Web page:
On Wednesday, Republicans on the House Judiciary Committee repeatedly accused Attorney General Merrick B. Garland of singling out former President Donald J. Trump for selective prosecution, slamming him for what they call a “two-tiered system” of justice.
Forty-eight hours later, the Justice Department indicted one of the most powerful Democrats in the Senate — Bob Menendez of New Jersey, the chairman of the Foreign Relations Committee — on bribery charges, making public a trove of evidence, including cash and gold bars stashed at his house.
The department’s aggressive pursuit of Mr. Menendez appeared to undercut claims that Mr. Trump is the victim of pervasive political bias that targets leaders on the right while shielding transgressors on the left.
The entanglement of electoral politics and law enforcement is becoming the norm, and the prosecution of a top Democrat up for re-election in 2024 has political as well as legal reverberations. And the indictment, brought by federal prosecutors in Manhattan with limited participation from the Justice Department’s national security division in Washington, comes at a politically opportune moment for the besieged department.
“This case really should silence any critic who wrongly suggests that D.O.J. is politicized under Garland,” said Anthony D. Coley, a former spokesman for the department. “This D.O.J. follows the facts — and isn’t influenced by partisan politics, political affiliation or wealth — not anything but facts and law.”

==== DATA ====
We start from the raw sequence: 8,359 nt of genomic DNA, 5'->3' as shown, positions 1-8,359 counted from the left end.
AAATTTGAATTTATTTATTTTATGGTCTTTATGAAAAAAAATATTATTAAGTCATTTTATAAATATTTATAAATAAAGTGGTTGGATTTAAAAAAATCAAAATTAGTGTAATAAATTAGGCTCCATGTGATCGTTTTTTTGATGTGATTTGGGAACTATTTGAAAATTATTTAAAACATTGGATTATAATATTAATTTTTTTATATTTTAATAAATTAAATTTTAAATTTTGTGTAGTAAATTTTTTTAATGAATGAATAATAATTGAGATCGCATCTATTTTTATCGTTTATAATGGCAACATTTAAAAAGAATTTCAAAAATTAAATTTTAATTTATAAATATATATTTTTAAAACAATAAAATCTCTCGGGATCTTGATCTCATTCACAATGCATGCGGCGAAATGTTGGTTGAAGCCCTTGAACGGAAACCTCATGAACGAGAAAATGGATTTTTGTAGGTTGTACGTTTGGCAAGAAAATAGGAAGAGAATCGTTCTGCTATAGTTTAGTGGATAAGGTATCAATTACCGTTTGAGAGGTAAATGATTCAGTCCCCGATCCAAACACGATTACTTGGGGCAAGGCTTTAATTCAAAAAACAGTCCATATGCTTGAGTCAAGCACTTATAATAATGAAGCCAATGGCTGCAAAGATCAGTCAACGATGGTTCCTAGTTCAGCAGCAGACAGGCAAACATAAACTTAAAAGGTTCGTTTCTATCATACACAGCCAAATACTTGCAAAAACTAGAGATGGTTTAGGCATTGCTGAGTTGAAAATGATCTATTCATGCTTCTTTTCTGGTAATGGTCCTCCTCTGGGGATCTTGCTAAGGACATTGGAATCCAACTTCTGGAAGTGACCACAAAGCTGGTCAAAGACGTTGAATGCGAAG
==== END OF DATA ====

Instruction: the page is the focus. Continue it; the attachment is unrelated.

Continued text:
Barbara Comstock, a former Republican congresswoman from Virginia, said recent indictments showed the department was functioning as it should. “The department goes where the facts lead them,” she wrote on X, formerly known as Twitter. “Trump, Hunter Biden, Menendez now. That’s how it’s supposed to work.”
But the indictment could cut the other way, playing into the Republican argument, used so effectively by Mr. Trump during the 2016 campaign, that Washington is a swamp lorded over by corrupt Democrats. Republican reaction to the news was initially muted, but the Republican National Committee and House Republicans took to social media in an attempt to link Mr. Menendez to President Biden and the Hunter Biden scandal.
Rules adopted by Senate Democrats require Mr. Menendez to immediately step aside as chairman of his committee, as he did when he was first indicted in 2015, reclaiming his post when the charges against him were dropped three years later.
If that buys Democrats some breathing space, it does little to weaken the longer-term political challenges, with President Biden and Senator Charles Schumer, the majority leader, likely to face increasing pressure to urge a defiant Mr. Menendez to voluntarily resign his seat.
“Active matter, not going to comment,” said the White House press secretary Karine Jean-Pierre, when asked whether the president wanted the senator to quit.
Gov. Philip D. Murphy of New Jersey, who would have the power to appoint Mr. Menendez’s successor, called on Mr. Menendez to resign on Friday. His message was soon followed by like-minded calls from political leaders throughout the state.